Theresa May hosts Ugandan MP who wants gay people jailed for life
Prime Minister Theresa May hosted homophobic Ugandan MP Jovah Kamateeka at a reception in Downing Street on Wednesday, despite the MP’s support for anti-gay legislation.
Kamateeka was visiting Britain for the Women MPs of the World conference, according to The Sunday Times.
She is a supporter of anti-gay laws in Uganda, a country which made headlines across the globe when they tried to introduce laws that would introduce the death penalty for gay people in 2009.
For this reason, the legislation was often referred to as the “Kill the Gays bill” until they substituted the death penalty clause with life imprisonment.
The anti-gay law was eventually passed in 2014, however it was later struck down by Uganda’s constitutional court, who ruled it invalid on procedural grounds.
The Sunday Times reports that Kamateeka is a leading supporter of introducing a new anti-homosexuality law which would punish “aggravated homosexuality.”
During her visit, Kamateeka was hosted in the Commons by Penny Mordaunt, the international development secretary, where she sat with UK MPs, and was even allowed to give a speech.
Since the law was struck down, MPs in the country have demanded that it be brought back, claiming that homosexuality is “un-African.”
Last April, numerous MPs – including Kamateeka – gathered in parliament where they passed a motion to praise Speaker of Parliament Rebecca Kadaga for “standing firm” against LGBT+ rights. Kadaga was a leading force behind the “Kill the Gays bill.”
Kamateeka spoke about the need for a new anti-gay law in April, saying they should “say no to bad practices.”
“We should say no to practices and values that are not Ugandan and practices and values that are not African,” she said.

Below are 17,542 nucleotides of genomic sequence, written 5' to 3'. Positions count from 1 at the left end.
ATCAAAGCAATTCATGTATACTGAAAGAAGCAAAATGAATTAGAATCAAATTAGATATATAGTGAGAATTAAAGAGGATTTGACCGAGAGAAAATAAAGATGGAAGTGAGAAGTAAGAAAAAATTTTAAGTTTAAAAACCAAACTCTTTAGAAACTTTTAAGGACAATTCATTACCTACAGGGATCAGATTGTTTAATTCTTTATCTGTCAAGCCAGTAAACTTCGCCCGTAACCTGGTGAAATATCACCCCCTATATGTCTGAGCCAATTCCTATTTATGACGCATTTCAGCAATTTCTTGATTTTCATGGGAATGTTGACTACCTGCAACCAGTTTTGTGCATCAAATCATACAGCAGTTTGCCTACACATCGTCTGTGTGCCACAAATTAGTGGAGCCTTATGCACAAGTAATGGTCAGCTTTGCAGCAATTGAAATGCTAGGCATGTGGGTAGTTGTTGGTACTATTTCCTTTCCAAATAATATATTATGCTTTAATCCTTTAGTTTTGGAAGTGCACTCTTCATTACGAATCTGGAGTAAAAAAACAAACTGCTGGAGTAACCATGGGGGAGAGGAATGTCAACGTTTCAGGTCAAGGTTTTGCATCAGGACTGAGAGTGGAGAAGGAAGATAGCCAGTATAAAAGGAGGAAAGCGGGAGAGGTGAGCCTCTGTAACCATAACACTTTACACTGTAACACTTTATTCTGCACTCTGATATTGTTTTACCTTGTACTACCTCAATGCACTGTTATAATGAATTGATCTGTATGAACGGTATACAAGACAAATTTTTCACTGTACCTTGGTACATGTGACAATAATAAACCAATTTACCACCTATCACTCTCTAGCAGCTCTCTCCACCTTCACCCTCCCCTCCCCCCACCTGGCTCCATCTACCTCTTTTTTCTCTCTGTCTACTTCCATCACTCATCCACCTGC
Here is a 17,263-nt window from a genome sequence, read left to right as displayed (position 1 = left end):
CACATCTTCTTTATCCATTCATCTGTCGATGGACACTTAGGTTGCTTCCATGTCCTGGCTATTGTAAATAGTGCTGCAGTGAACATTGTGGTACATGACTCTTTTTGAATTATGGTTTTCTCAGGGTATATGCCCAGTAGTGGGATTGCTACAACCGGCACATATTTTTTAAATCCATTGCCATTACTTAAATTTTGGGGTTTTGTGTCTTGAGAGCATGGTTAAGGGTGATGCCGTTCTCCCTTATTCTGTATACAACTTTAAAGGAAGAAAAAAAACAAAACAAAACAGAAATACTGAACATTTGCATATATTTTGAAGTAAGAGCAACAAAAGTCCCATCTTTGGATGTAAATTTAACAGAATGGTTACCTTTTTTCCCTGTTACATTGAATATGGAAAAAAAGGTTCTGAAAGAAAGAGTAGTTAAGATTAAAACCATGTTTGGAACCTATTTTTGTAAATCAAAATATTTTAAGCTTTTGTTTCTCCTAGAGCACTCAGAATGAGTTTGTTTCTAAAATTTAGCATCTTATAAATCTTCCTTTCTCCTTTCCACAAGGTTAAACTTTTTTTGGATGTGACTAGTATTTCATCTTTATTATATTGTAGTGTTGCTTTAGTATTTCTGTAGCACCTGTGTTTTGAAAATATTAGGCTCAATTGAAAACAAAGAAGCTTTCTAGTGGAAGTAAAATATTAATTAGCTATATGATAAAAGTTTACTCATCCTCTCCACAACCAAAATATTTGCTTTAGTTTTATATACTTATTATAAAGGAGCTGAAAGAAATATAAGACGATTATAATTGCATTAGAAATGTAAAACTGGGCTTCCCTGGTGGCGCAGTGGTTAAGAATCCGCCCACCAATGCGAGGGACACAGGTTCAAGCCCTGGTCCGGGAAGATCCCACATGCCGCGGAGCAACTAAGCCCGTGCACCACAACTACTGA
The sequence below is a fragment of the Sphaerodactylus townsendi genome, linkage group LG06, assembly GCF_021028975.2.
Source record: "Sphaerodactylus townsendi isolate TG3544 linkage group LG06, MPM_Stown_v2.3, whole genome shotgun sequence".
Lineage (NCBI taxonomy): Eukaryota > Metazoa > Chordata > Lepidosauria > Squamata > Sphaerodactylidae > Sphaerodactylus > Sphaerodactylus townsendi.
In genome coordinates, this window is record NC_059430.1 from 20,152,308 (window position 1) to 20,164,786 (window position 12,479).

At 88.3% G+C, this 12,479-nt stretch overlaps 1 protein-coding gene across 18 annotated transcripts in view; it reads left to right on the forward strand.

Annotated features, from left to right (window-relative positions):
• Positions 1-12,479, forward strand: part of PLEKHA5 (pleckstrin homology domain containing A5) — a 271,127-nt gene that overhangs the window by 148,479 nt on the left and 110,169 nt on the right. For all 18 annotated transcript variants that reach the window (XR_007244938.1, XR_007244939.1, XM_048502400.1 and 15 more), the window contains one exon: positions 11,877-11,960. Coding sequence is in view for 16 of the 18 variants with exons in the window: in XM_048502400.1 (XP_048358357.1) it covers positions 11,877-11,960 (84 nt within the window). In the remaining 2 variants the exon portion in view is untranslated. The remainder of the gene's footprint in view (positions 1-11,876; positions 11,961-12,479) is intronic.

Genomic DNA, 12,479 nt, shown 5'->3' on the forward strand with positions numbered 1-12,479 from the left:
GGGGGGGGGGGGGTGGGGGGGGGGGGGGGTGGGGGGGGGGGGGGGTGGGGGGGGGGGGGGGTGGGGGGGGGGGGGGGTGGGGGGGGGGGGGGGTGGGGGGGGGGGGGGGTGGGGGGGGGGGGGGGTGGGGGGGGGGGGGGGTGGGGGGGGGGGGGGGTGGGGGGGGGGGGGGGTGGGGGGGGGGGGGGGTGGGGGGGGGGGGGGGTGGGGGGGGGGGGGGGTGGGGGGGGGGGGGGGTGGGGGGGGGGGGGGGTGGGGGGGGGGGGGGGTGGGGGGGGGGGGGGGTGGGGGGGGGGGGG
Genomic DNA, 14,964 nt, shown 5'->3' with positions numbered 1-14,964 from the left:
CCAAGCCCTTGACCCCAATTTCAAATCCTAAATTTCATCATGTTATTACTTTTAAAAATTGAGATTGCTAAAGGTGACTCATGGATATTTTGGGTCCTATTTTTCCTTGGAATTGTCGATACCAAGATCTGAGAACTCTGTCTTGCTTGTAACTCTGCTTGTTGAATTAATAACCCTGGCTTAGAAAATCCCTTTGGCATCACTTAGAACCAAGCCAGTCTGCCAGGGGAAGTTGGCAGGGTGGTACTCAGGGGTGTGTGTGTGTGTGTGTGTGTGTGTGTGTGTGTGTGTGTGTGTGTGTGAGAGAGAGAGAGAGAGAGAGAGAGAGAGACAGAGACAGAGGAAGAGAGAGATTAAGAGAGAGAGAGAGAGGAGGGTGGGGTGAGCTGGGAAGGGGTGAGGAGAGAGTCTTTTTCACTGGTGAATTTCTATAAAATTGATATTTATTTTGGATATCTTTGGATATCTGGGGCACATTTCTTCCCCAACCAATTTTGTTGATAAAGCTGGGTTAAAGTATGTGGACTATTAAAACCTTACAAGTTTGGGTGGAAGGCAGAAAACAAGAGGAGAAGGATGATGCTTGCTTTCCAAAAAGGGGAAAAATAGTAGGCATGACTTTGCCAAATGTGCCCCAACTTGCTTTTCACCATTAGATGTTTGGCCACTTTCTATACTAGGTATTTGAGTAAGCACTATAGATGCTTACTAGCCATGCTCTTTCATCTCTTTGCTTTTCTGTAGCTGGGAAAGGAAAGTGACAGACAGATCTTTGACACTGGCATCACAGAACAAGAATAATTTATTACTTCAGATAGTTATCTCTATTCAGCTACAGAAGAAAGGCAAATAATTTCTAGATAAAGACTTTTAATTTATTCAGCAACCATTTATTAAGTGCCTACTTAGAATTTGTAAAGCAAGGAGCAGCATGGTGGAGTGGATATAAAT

“We must be able to stand firm. That bill should come back and we pass it because we must stand firm for who we are.”
Speaking to PinkNews last April, Edwin Sesange of the African Equality Foundation said it was sad to hear members of parliament “completely ignoring the historical facts of Uganda.”
“It is well documented that Britain forced anti-gay laws to Uganda, meaning it is homophobia which is un-African or un-Ugandan, not homosexuality.
“I appeal to them to start reclaiming the traditional values of Africa like love for all, non-discrimination, among others which were eroded by the foreign discriminatory sodomy laws.
“I love their energy but I am sure it can be used to tackle corruption, unemployment, declining medical services among others which are claiming lives in Uganda.”
Life in Uganda is extremely challenging for LGBT+ people, who face significant discrimination and violence.
Just last month, the first LGBT+ centre in Uganda was deemed illegal by the country’s minister for ethics and integrity, Simon Lokodo, who said homosexuality was “completely unacceptable.”
A teenage boy in Uganda was also the victim of a hate crime recently when he was beaten and burned with a flat iron by older students until he wrote a confession saying he had gay sex. The confession was then used to expel him from school.
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